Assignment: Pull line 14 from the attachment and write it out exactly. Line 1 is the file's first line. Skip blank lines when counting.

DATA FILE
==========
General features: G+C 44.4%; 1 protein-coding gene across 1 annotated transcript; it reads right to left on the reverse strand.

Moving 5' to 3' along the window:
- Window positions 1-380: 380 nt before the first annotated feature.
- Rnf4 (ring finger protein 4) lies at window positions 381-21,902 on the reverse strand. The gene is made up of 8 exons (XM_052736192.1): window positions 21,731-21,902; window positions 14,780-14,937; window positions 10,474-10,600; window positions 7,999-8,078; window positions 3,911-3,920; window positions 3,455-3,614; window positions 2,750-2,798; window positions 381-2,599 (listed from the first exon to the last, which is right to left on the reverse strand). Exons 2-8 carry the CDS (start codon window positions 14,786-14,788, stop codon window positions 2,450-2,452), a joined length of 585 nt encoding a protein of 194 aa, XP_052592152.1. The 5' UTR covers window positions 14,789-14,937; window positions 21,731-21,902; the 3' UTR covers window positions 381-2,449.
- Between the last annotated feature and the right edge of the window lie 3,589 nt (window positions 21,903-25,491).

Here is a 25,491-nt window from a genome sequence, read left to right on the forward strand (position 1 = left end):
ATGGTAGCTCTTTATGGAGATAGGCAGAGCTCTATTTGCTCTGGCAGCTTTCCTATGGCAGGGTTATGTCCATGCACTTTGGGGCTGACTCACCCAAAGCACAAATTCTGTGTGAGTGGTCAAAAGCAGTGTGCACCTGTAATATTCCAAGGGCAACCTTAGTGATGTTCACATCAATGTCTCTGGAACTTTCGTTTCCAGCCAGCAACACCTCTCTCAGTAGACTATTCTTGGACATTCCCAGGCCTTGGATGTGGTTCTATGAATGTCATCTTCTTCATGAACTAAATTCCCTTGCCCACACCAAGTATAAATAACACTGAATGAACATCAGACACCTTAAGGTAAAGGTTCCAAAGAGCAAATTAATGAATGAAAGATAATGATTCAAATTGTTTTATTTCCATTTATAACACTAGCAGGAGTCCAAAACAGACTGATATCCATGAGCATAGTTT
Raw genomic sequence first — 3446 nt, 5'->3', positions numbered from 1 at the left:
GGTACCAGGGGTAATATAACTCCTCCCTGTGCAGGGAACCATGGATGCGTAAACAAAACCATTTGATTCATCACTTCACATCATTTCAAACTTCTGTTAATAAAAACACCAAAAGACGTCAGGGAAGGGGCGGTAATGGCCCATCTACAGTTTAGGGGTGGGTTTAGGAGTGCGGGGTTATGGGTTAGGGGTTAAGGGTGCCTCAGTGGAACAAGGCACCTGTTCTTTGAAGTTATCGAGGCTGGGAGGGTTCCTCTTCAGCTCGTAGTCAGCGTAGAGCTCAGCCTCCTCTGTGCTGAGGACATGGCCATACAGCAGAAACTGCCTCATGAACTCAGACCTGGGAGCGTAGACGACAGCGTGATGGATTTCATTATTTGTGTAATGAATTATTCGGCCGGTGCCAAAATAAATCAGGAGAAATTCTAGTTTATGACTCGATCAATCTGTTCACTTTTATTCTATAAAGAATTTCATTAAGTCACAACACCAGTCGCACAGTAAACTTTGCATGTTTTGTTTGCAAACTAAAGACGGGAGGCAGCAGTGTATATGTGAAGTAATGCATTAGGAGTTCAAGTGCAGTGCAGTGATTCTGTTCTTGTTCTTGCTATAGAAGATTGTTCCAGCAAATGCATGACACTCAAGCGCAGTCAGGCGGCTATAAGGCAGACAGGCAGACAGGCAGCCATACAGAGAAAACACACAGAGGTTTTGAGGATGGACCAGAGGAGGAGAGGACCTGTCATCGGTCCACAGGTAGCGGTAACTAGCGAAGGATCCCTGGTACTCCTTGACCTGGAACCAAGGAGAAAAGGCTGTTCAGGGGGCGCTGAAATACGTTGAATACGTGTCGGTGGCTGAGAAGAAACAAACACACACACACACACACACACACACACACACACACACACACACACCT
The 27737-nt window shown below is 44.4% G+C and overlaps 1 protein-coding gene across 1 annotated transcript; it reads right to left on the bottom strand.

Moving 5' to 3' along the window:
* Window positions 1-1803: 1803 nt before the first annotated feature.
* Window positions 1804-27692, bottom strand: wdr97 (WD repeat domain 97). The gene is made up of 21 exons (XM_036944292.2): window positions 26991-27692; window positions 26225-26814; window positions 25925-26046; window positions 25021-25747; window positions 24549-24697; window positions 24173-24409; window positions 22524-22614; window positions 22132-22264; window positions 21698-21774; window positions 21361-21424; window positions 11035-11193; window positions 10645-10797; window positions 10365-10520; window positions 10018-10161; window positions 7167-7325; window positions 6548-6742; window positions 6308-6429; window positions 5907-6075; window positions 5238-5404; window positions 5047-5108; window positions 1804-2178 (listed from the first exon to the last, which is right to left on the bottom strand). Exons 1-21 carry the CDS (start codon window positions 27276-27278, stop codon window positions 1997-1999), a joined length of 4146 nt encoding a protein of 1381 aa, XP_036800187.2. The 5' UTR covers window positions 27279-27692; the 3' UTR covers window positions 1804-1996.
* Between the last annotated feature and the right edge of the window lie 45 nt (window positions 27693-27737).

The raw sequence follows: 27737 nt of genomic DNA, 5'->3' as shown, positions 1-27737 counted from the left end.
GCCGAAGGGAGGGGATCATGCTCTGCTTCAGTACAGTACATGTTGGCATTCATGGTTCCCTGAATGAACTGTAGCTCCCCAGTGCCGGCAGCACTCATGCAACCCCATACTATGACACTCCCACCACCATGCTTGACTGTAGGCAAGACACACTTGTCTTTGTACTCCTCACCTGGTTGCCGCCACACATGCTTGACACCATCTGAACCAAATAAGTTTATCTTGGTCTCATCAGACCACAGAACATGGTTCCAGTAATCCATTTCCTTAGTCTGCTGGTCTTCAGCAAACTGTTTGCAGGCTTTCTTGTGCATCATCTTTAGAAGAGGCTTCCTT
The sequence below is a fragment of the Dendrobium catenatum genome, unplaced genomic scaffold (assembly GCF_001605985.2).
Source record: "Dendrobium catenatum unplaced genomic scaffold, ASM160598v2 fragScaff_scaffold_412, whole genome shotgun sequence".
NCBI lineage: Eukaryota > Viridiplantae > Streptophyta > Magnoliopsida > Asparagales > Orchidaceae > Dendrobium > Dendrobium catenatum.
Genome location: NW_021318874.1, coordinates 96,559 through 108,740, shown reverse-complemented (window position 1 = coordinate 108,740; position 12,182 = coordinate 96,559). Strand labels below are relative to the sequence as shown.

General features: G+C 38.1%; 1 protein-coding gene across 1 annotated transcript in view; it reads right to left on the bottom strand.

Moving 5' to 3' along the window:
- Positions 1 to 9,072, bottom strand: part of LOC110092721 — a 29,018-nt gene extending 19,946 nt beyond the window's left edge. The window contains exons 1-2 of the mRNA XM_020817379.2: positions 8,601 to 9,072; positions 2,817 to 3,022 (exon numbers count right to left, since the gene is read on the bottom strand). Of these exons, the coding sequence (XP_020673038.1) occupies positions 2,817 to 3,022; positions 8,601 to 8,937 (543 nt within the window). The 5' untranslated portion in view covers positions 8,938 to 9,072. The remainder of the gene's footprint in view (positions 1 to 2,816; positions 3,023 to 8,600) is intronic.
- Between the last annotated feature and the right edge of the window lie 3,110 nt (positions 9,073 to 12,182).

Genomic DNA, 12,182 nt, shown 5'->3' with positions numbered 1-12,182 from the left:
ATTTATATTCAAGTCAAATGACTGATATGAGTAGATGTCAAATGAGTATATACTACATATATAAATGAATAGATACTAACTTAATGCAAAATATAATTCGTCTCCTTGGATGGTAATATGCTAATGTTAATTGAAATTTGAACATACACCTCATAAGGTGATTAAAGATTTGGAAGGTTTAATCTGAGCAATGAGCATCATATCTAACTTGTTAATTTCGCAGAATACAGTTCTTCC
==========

* Between the last annotated feature and the right edge of the window lie 45 nt (window positions 27693-27737).